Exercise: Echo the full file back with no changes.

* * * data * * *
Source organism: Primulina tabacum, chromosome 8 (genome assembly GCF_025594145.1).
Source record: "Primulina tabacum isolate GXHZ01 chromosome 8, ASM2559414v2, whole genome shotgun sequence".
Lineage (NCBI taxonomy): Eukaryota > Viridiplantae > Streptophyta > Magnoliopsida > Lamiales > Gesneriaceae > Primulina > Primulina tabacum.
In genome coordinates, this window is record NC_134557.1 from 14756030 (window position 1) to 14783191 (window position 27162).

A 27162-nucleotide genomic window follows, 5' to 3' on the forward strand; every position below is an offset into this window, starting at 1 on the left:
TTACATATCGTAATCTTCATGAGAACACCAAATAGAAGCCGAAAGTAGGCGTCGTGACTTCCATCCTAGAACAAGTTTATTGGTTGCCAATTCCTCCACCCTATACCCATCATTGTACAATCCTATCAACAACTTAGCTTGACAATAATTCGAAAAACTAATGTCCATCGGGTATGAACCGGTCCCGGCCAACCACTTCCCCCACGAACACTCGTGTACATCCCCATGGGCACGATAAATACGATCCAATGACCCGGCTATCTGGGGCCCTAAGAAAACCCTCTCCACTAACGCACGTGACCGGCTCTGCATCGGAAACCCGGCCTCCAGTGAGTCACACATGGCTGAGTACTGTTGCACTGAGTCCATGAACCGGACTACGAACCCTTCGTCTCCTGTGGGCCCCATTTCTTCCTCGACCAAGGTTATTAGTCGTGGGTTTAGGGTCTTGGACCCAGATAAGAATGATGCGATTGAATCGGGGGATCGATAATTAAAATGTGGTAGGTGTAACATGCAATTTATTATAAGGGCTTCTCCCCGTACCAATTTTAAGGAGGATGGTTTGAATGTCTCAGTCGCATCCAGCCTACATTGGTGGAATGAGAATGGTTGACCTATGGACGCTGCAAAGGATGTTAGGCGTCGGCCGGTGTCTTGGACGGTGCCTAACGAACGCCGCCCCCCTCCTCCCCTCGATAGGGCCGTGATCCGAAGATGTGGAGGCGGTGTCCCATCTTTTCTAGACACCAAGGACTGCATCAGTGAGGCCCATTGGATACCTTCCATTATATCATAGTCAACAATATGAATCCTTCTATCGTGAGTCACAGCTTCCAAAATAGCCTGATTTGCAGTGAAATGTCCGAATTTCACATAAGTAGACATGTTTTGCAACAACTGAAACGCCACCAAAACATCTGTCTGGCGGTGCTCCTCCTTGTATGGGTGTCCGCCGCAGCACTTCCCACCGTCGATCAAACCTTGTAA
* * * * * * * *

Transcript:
Source organism: Primulina tabacum, chromosome 8 (genome assembly GCF_025594145.1).
Source record: "Primulina tabacum isolate GXHZ01 chromosome 8, ASM2559414v2, whole genome shotgun sequence".
Lineage (NCBI taxonomy): Eukaryota > Viridiplantae > Streptophyta > Magnoliopsida > Lamiales > Gesneriaceae > Primulina > Primulina tabacum.
In genome coordinates, this window is record NC_134557.1 from 14756030 (window position 1) to 14783191 (window position 27162).

A 27162-nucleotide genomic window follows, 5' to 3' on the forward strand; every position below is an offset into this window, starting at 1 on the left:
TTACATATCGTAATCTTCATGAGAACACCAAATAGAAGCCGAAAGTAGGCGTCGTGACTTCCATCCTAGAACAAGTTTATTGGTTGCCAATTCCTCCACCCTATACCCATCATTGTACAATCCTATCAACAACTTAGCTTGACAATAATTCGAAAAACTAATGTCCATCGGGTATGAACCGGTCCCGGCCAACCACTTCCCCCACGAACACTCGTGTACATCCCCATGGGCACGATAAATACGATCCAATGACCCGGCTATCTGGGGCCCTAAGAAAACCCTCTCCACTAACGCACGTGACCGGCTCTGCATCGGAAACCCGGCCTCCAGTGAGTCACACATGGCTGAGTACTGTTGCACTGAGTCCATGAACCGGACTACGAACCCTTCGTCTCCTGTGGGCCCCATTTCTTCCTCGACCAAGGTTATTAGTCGTGGGTTTAGGGTCTTGGACCCAGATAAGAATGATGCGATTGAATCGGGGGATCGATAATTAAAATGTGGTAGGTGTAACATGCAATTTATTATAAGGGCTTCTCCCCGTACCAATTTTAAGGAGGATGGTTTGAATGTCTCAGTCGCATCCAGCCTACATTGGTGGAATGAGAATGGTTGACCTATGGACGCTGCAAAGGATGTTAGGCGTCGGCCGGTGTCTTGGACGGTGCCTAACGAACGCCGCCCCCCTCCTCCCCTCGATAGGGCCGTGATCCGAAGATGTGGAGGCGGTGTCCCATCTTTTCTAGACACCAAGGACTGCATCAGTGAGGCCCATTGGATACCTTCCATTATATCATAGTCAACAATATGAATCCTTCTATCGTGAGTCACAGCTTCCAAAATAGCCTGATTTGCAGTGAAATGTCCGAATTTCACATAAGTAGACATGTTTTGCAACAACTGAAACGCCACCAAAACATCTGTCTGGCGGTGCTCCTCCTTGTATGGGTGTCCGCCGCAGCACTTCCCACCGTCGATCAAACCTTGTAA